[Haskell-cafe] Re: Laziness question
nicolas.pouillard at gmail.com
Wed Aug 4 09:24:32 EDT 2010
On Tue, 03 Aug 2010 16:36:33 +0200, Janis Voigtländer <jv at informatik.uni-bonn.de> wrote:
> Nicolas Pouillard schrieb:
> >> - If there is no class instance for function types, then those problems
> >> go away, of course. But it is doubtful whether that would be a viable
> >> solution. Quite a few programs would be rejected as a consequence. (Say,
> >> you want to use the strict version of foldl. That will lead to a type
> >> class constraint on one of the type variables. Now suppose you actually
> >> want to fold in a higher-order fashion, like when expressing efficient
> >> reverse via foldr. That would not anymore be possible for the strict
> >> version of foldl, as it would require the type-class-constrained
> >> variable to be instantiated with a function type.)
> > I think it would be a step forward. The old seq would still exists as
> > unsafeSeq and such applications could continue to use it. In the mean
> > time parametricity results would better apply to programs without unsafe
> > functions. And this without adding extra complexity into the type system.
> Yes, I agree. Of course, you (and Lennart, and others advocating putting
> seq into a type class) could work toward that solution right away, could
> have done so for quite some time: write a package with an Eval type
> class and method safeSeq (and *no* class instance for function types),
> upload it on Hackage, encourage people to use it. Modulo the naming
> difference seq/safeSeq vs. unsafeSeq/seq, that's exactly the solution
> you want. I wonder why it is not happening. :-)
Yes it would be a starting point.
> > Actually I think we can keep the old generic seq, but cutting its full
> > polymorphism:
> > seq :: Typeable a => a -> b -> b
> I guess I don't know enough about Typeable to appreciate that.
Basically the Typeable constraints tells that we dynamically know the identity
of the type being passed in. So this may be a bit challenging to cleanly
explain how this safely disable the parametricity but in the mean time
this is the net result the type is dynamically known at run time.
The same trick is known to work for references as well when effects are
newRef :: Typeable a => a -> Ref a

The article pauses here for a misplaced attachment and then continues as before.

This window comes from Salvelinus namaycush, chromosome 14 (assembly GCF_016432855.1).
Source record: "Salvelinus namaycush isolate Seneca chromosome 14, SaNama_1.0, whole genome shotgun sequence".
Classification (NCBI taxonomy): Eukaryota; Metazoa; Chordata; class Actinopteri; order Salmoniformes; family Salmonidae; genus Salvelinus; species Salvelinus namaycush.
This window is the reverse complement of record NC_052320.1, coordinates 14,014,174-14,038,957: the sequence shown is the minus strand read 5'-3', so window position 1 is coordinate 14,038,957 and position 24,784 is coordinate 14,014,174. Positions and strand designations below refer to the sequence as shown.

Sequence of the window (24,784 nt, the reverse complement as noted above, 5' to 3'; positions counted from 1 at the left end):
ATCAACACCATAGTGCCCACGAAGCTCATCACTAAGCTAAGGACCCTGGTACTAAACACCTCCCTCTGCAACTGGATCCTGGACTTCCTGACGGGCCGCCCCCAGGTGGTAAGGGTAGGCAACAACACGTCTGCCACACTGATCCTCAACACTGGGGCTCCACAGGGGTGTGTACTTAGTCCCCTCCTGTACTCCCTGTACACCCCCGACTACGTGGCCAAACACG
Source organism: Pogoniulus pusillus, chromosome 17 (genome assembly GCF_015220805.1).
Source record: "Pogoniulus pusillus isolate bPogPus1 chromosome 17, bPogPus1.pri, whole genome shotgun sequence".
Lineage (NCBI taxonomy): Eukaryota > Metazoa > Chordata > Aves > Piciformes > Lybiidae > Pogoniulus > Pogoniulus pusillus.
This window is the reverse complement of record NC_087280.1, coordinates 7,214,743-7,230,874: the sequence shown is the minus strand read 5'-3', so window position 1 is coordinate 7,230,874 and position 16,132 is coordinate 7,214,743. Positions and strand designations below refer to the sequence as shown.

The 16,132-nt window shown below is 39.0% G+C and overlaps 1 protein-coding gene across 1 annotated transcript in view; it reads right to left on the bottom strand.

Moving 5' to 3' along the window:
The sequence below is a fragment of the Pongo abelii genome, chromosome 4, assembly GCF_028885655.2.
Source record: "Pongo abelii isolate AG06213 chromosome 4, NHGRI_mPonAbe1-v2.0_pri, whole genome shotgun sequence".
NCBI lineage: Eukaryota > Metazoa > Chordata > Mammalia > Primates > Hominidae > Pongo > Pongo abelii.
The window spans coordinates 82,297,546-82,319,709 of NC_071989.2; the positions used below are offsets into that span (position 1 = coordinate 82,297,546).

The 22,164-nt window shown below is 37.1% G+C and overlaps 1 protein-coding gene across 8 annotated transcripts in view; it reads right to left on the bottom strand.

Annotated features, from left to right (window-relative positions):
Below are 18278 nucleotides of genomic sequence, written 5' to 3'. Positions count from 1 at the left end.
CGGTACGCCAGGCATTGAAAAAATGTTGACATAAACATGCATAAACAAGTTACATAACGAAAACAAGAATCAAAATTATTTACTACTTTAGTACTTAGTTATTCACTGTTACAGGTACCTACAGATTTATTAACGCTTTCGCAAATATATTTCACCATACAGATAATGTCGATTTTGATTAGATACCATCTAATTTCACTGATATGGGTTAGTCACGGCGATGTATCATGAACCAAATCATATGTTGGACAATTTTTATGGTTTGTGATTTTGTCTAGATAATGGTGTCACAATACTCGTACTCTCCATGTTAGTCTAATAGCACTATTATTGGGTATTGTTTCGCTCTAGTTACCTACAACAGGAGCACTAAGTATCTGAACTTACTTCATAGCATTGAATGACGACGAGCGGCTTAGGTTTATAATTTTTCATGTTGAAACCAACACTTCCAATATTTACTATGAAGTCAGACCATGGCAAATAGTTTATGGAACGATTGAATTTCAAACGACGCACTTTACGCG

readRef :: Ref a -> a
writeRef :: Ref a -> a -> ()
In the same vein it would make unsafePerformIO less dangerous to add such
However I would like to here more comments about this seq variant, anyone?
> > OK, I better understand now where we disagree. You want to see in the type
> > whether or not the free theorem apply,
> Oh, YES. That's the point of a free theorem, isn't it: that I only need
> to look at the type of the function to derive some property about it.
> > I want them to always apply when
> > no call to unsafe function is made.
> Well, the question is what you mean by "no call to unsafe function is
> made". Where? In the function under consideration, from whose type the
> free theorem is derived? Are you sure that this is enough? Maybe that
> function f does not contain a call to unsafeSeq, but it has an argument
> which is itself a function. Maybe in some function application,
> unsafeSeq is passed to f in that argument position, directly or
> indirectly. Maybe f does internally apply that function argument to
> something. Can you be sure that this will not lead to a failure of the
> free theorem you derived from f's type (counting on the fact that f does
> not call an unsafe function)?
> Of course, preventing the *whole program* from calling unsafeSeq is
> enough to guarantee validity of the free theorems thus derived. But
> that's equivalent to excluding seq from Haskell altogether.
It depends on the unsafe function that is used. Using unsafeCoerce
or unsafePerformIO (from which we can derive unsafeCoerce) badely
anywhere suffice to break anything. So while seq is less invasive
I find it too much invasive in its raw form.
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